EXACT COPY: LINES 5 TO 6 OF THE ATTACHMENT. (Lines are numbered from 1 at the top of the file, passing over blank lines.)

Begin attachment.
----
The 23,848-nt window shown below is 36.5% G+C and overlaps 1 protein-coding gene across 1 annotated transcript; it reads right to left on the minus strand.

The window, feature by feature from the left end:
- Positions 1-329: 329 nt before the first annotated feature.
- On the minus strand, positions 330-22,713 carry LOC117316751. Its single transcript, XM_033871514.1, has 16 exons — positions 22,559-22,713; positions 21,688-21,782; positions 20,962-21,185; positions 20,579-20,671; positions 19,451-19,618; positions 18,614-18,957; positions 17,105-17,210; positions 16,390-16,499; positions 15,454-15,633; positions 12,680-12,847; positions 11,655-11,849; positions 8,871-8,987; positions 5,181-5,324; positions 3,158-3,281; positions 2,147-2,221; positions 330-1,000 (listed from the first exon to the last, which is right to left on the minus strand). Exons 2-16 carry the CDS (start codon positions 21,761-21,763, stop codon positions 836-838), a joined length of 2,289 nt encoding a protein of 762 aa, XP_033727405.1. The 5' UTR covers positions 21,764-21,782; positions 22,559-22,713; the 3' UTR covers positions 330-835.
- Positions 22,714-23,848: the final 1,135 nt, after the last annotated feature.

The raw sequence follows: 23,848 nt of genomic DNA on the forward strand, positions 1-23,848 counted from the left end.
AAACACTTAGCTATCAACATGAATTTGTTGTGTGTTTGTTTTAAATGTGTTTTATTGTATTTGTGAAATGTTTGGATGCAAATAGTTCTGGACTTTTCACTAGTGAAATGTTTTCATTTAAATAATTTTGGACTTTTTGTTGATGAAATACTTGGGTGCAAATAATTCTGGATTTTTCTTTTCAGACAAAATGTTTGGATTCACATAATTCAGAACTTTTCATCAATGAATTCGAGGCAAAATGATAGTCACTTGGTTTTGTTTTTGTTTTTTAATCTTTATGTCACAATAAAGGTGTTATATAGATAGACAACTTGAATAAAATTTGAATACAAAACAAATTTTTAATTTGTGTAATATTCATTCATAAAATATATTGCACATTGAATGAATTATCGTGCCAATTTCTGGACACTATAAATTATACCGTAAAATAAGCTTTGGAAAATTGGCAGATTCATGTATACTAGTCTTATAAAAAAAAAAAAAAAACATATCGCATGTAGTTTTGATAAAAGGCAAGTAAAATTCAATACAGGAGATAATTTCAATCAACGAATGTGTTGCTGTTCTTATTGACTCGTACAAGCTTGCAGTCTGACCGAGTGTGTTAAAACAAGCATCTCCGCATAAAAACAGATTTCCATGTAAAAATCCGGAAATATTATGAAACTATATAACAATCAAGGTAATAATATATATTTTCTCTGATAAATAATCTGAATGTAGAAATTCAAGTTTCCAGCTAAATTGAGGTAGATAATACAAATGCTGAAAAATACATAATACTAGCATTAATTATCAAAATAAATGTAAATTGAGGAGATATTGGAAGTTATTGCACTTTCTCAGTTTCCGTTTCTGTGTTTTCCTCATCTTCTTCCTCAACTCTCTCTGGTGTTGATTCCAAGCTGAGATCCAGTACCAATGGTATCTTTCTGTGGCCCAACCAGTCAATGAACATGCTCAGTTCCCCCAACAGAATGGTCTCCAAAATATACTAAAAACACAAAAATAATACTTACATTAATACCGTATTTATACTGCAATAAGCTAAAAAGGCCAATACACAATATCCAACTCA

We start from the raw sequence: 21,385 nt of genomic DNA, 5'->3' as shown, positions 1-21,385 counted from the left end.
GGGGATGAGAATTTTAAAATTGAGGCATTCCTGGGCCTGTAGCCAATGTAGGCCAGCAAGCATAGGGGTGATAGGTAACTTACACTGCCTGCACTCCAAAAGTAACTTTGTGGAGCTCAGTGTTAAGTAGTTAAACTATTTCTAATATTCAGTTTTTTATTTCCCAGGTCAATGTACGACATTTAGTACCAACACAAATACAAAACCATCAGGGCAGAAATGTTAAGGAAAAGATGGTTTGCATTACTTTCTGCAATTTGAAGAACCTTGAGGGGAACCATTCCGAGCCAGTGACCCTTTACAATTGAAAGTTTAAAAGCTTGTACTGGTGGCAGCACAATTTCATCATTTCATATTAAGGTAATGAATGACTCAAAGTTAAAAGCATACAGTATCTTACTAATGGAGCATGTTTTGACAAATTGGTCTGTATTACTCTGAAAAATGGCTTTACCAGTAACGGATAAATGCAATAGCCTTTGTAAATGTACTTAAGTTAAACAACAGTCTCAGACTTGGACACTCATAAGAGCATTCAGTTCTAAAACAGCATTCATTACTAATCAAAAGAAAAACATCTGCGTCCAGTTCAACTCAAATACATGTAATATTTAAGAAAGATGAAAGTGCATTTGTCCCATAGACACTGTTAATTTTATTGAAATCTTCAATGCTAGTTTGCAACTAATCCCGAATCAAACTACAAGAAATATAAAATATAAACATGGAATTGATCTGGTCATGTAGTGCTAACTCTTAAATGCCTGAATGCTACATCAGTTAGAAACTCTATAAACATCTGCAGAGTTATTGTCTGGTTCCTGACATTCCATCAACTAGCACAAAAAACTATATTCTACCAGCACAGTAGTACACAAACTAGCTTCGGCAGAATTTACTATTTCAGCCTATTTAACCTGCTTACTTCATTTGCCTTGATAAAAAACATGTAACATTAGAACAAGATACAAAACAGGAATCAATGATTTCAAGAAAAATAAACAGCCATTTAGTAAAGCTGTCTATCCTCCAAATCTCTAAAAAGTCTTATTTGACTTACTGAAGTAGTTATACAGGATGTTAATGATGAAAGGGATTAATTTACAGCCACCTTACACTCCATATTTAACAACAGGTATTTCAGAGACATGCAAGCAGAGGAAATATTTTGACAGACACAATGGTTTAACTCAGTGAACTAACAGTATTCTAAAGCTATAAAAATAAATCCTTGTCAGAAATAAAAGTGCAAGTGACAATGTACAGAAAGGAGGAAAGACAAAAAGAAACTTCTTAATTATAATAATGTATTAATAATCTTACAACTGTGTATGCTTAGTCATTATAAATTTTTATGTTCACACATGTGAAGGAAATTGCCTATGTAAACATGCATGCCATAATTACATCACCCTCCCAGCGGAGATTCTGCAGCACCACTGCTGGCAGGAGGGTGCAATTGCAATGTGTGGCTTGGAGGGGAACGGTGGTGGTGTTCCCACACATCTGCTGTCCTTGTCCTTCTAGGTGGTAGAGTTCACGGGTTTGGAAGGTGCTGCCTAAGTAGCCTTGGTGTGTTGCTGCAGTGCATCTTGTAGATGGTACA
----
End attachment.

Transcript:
- Positions 22,714-23,848: the final 1,135 nt, after the last annotated feature.

The raw sequence follows: 23,848 nt of genomic DNA on the forward strand, positions 1-23,848 counted from the left end.